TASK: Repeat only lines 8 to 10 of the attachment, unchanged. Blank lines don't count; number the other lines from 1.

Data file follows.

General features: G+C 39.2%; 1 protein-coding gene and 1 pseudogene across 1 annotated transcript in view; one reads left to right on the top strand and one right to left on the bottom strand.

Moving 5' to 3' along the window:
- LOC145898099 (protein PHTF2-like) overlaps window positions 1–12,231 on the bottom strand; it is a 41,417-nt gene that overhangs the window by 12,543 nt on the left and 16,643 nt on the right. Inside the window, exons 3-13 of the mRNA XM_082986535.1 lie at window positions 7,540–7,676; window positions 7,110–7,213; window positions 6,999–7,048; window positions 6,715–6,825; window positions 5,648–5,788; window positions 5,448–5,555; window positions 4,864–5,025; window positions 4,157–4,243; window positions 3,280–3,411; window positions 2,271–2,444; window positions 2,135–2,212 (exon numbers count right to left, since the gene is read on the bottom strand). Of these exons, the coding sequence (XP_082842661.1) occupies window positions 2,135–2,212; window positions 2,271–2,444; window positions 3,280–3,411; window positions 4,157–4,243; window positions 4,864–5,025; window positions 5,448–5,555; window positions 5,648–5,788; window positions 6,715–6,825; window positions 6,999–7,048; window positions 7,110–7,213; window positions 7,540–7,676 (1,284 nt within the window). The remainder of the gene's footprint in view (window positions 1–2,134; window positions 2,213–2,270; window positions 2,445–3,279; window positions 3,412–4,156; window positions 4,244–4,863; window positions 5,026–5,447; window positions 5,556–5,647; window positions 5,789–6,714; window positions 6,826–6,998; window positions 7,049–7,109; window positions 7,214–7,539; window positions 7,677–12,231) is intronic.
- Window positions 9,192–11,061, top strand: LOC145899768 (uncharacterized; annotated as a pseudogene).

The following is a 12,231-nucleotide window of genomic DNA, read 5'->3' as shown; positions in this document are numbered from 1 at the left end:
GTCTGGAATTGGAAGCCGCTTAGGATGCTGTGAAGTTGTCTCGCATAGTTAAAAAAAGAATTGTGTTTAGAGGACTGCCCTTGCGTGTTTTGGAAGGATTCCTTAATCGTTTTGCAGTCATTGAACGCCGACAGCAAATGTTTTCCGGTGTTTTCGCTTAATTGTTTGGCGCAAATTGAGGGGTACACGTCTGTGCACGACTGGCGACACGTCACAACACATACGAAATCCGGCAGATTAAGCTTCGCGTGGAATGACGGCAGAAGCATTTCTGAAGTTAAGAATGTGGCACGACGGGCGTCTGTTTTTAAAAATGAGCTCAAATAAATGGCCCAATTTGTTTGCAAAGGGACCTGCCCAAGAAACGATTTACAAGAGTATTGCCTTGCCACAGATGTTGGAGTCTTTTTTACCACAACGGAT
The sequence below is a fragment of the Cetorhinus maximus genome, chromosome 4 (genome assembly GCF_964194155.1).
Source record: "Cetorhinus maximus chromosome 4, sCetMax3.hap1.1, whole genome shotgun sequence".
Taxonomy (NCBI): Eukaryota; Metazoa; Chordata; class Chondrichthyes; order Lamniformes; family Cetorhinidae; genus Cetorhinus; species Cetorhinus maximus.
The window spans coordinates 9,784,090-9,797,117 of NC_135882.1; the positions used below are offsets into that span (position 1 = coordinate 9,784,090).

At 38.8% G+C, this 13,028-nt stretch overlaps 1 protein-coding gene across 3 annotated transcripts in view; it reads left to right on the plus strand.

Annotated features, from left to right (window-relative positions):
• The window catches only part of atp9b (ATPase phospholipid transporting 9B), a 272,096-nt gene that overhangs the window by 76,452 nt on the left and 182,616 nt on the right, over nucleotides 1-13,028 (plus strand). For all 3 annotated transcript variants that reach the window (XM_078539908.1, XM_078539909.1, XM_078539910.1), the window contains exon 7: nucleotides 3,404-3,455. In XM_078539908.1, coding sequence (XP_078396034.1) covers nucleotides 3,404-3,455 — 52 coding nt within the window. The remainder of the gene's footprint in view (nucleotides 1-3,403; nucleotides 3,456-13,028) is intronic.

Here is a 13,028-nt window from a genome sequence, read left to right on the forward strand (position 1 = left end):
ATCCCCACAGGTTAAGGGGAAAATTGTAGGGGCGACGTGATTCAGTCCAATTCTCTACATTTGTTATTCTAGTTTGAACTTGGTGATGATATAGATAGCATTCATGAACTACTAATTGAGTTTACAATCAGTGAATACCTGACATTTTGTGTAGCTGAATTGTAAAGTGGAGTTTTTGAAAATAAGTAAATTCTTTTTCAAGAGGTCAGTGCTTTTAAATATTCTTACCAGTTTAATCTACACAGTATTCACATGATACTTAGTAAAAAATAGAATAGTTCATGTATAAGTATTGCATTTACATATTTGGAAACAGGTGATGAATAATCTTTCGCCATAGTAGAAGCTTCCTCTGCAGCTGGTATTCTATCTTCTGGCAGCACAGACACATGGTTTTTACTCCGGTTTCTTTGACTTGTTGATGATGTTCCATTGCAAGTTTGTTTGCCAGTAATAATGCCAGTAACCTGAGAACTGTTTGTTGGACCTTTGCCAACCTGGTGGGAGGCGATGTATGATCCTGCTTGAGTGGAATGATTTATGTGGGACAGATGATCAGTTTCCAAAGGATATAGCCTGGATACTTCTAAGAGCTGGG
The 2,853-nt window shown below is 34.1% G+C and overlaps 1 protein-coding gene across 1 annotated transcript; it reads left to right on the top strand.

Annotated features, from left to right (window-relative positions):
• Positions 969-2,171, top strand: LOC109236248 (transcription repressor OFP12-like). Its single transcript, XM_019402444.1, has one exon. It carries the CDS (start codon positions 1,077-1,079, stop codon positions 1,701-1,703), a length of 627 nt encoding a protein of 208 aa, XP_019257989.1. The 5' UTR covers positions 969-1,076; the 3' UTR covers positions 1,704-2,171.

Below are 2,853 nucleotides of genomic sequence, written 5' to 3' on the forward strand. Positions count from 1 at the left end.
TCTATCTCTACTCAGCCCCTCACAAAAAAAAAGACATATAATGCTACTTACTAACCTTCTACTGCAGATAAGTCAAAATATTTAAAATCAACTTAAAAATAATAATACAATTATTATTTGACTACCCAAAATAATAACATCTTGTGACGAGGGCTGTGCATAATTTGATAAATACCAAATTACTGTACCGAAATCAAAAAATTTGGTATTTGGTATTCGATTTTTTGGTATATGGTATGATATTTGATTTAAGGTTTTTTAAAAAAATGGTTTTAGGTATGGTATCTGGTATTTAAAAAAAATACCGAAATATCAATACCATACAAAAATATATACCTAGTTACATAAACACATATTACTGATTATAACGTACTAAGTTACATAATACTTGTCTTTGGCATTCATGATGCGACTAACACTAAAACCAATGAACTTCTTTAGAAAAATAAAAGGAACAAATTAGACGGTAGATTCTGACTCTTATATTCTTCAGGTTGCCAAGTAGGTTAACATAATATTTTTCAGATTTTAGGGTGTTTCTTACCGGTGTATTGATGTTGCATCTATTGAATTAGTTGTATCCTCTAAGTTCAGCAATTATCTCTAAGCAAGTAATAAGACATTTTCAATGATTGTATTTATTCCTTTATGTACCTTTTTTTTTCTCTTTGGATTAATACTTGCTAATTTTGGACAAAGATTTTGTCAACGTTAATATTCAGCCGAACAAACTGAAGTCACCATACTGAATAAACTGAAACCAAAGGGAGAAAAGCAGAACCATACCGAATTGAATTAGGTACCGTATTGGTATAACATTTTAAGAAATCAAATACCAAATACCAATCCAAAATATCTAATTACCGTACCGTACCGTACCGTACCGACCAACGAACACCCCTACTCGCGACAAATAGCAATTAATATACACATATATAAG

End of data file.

Source record: "Cetorhinus maximus chromosome 4, sCetMax3.hap1.1, whole genome shotgun sequence".
Taxonomy (NCBI): Eukaryota; Metazoa; Chordata; class Chondrichthyes; order Lamniformes; family Cetorhinidae; genus Cetorhinus; species Cetorhinus maximus.
The window spans coordinates 9,784,090-9,797,117 of NC_135882.1; the positions used below are offsets into that span (position 1 = coordinate 9,784,090).